This second question is good too to allow Casciaro to say “I didn’t kill Brian Carrick”, “I didn’t cause Brian’s disappearance”, “I don’t know where Brian’s body is” and “I am telling the truth”.
Mario Casciaro: It’s sad that they think that, it’s sad that… uhm… that they would ever think something like that and I really hope that we find Brian.
Note that the question is avoided. This is what deceptive people often do. They not only divert attention, but they go beyond the answer.
Note that Casciaro is not able to say “I don’t know where Carrick’s body is” which was expected.
“it’s sad that uhm…” is a broken sentence, an indication of missing information, deliberately withheld.
“uhm” is a non word, it is a pause to think, a signal that indicates that the question is sensitive to Casciaro.
The presence of “really”, a qualifier, in “and I really hope that we find Brian” indicates that “to find Brian” is sensitive to Casciaro.
Note that, till now, Mario Casciaro never denied his involvement in Brian’s murder, on the contrary, he accepts a possible guilt, something that is not expected from an innocent.
Mario Casciaro: I’m not a criminal, nobody in my family has ever been in handcuffs, I’m the first and that include the extended family as well.
Casciaro is unable to say “I didn’t kill Brian” or “I don’t know where Brian’s body is” and he is unable to say “I’m a good guy” too because he doesn’t consider himself a “good guy”, he believes to be just “not a criminal”. Anyway, the meaning of the word “criminal” is subjective.
Casciaro’s need to persuade throught the story of his family shows that he doesn’t have the protection of the “wall of truth”.
Mario Casciaro: He is good guy uhm… good family, worked hard, one of my favourite co-workers.
“He is good guy uhm…” is a broken sentence, an indication of missing information, deliberately withheld.
This answer is key.
Note that Casciaro speaks of Brian at the present tense “He is good guy uhm” although he knows since 2002 that the police found Carrick’s blood in the area of the produce cooler at Val’s Foods and determined that a crime had been committed.
He previously said “I really hope that we find Brian”.
Mario Casciaro’s need to convince his audience that Brian is still alive against the evidences reveals his involvement in Brian Carrick’s murder.
Mario Casciaro: And Brian was looking for Robert Render and he asked me if I had seen him and I mean and “Where is this guy?”, and I paged him and that was the last time I saw him.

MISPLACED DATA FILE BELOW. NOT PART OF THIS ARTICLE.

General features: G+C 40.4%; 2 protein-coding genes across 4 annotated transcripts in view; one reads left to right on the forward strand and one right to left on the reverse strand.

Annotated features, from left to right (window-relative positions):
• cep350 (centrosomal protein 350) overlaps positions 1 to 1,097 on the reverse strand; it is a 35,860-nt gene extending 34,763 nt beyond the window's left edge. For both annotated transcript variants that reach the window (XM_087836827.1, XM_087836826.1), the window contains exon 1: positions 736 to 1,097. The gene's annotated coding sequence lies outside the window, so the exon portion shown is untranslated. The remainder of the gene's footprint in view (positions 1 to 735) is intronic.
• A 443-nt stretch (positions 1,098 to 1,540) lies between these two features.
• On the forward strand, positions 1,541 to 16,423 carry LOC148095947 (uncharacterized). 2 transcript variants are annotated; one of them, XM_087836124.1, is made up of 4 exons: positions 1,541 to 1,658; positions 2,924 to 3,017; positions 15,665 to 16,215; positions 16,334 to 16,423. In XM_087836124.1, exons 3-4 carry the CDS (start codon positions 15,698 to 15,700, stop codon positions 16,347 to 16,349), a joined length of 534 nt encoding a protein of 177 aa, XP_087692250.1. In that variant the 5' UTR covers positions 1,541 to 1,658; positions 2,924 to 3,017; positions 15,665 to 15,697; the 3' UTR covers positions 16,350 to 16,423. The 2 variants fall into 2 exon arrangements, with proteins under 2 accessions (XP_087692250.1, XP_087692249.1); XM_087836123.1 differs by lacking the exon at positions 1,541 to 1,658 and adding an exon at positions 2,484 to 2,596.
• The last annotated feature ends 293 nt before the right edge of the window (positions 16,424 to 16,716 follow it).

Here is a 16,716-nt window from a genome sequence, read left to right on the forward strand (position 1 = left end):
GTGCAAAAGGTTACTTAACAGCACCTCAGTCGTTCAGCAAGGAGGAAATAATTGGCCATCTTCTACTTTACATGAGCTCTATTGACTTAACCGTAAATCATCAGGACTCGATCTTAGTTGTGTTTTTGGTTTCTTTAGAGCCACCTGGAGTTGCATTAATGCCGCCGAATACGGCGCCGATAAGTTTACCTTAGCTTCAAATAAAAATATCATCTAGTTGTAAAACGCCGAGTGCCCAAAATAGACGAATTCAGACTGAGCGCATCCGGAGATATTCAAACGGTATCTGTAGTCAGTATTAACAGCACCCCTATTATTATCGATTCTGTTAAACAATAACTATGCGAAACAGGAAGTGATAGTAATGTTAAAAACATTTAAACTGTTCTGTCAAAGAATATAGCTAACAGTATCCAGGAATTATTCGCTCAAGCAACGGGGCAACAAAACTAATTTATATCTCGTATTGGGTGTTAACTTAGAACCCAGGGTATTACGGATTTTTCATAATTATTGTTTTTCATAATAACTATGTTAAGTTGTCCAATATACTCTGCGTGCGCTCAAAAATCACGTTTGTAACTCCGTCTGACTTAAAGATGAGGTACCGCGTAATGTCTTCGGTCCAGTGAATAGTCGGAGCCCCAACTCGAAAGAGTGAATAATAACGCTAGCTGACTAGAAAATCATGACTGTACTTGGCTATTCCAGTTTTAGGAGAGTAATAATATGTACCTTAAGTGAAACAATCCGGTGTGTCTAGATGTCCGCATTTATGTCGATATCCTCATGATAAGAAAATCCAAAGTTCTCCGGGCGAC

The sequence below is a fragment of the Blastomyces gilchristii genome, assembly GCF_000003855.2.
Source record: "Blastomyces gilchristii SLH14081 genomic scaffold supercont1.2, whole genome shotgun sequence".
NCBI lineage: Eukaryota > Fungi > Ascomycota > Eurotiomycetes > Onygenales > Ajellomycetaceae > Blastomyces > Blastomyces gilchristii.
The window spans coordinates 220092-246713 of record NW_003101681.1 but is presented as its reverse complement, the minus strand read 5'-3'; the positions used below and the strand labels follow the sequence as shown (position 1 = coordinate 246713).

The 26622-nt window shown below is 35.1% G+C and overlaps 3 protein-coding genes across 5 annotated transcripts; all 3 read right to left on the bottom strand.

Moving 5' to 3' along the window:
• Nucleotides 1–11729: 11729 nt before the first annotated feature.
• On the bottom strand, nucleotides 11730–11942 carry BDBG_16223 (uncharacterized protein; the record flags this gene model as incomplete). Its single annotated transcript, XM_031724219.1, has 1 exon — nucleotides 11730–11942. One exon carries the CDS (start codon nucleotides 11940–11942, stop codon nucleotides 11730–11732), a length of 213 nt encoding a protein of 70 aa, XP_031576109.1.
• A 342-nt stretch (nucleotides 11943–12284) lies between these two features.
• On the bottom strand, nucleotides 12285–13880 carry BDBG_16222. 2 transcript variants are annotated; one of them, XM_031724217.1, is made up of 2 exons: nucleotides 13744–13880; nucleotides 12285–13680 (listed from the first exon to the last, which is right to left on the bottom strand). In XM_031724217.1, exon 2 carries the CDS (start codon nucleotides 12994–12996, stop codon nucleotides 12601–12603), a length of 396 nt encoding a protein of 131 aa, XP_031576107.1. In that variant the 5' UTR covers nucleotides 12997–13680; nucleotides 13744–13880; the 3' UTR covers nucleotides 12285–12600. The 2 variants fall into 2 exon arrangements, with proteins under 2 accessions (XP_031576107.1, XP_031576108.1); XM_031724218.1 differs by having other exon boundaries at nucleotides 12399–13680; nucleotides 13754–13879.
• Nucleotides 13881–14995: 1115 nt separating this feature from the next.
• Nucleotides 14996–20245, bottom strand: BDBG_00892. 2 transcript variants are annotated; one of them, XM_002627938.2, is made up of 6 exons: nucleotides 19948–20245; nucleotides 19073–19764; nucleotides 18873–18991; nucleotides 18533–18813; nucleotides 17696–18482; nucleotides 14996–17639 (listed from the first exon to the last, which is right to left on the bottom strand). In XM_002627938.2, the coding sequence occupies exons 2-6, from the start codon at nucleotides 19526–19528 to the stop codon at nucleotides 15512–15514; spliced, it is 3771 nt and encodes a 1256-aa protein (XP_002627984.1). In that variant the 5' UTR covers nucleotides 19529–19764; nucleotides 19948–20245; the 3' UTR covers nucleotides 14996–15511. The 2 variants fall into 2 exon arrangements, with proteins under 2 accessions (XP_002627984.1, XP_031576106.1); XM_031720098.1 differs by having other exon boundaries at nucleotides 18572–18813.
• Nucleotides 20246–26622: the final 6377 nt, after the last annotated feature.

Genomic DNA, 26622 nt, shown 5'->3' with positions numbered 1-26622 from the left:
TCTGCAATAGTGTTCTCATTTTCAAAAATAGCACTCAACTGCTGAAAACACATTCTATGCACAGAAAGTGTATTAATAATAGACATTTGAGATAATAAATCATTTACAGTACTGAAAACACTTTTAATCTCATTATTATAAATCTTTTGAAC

“that was the last time I saw him” is similar to “that’s all I know” and to “and that was it”, is an unnecessary closing, often used when a subject wants to stop the flow of information. This is often seen in guilty statements in which the subject does not want any more information to be revealed about the topic.
Journalist: Did you kill Brian Carrick?
This is a “Yes” or “No” question.
Mario Casciaro: Absolutely not.
“Absolutely not” is an unreliable denial. Mario is unable to say “No” and the use of the word “absolutely” makes his answer sensitive as he has a need to persuade.
Journalist: Are you responsible in any way for his death?
This is a “Yes” or “No” question. Note that he journalist used the word “responsible”.
Mario Casciaro: No.
Mario Casciano is able to say “No” because the journalist used the wrong word. The word “responsible” is too specific and allowed Casciaro to say “No”. Casciaro was able to say ”No” because he didn’t directly cause Brian’s death. The right word to use in the question could have been the more generic “involved”. The journalist knew, before the interview, that Casciaro had been convicted for “Felony murder predicated on intimidation” and upon this he had to choose his own words.
Journalist: Police believe that sometime you called Shane Lamb. Did you ever called?
Mario Casciaro: No. We actually gave them my phone records and showed them that there was no call.
Casciaro doesn’t say that he didn’t call Shane Lamb, he just says that “there was no call on his phone”. In “Yes” or “No” questions, we count every word after the word “No” as unnecessary and weakening the response.
Journalist: Shane on you urging to talk to him has an altercation with Brian Carrick, punches up him a few times lays him out, you tell Shane: “Go, I’ll take care of this”. Any truth to that?
Mario Casciaro: Not at all, I didn’t even see Shane in the building that evening, why would I say: “Yeah, buddy, let me take care”, I don’t even know that kid, “Let me just take of a murder for you”, be serious, you know, what I mean?!
Casciaro doesn’t say that he didn’t see Shane that evening, he just says that he didn’t see him “in the building that evening”.
His repetition of “Yeah, buddy, let me take care”, “Let me just take of a murder for you” increases the sensitivity and represents an embedded admission. Mario made a crucial correction to what the journalist said, he added the word “murder”. The origin of the word “murder” is Mario himself.
Deceptive people often give embedded admission, believing that being sarcastic about the allegations instead of trying to deny it, could help them. The need to ridicule the allegation rather than deny it is indicative of guilt.
“You know” shows an acute awareness of the interviewer at this question.
Casciaro doesn’t deny his involvement in Brian Carrick’s murder.
The absence of a denial, it is a concern. If someone is unable or unwilling to say that he didn’t do it, we are not permitted to say so for him.
Casciaro accepts what the de facto innocent doesn’t accept: he allows people to believe he is involved. There is no “wall of Truth” within Mario Casciaro. This is why he allows blame to be put upon him.
Mario Casciaro has guilty knowledge of what happened to Brian Carrick.
Ursula Franco, MD and criminologist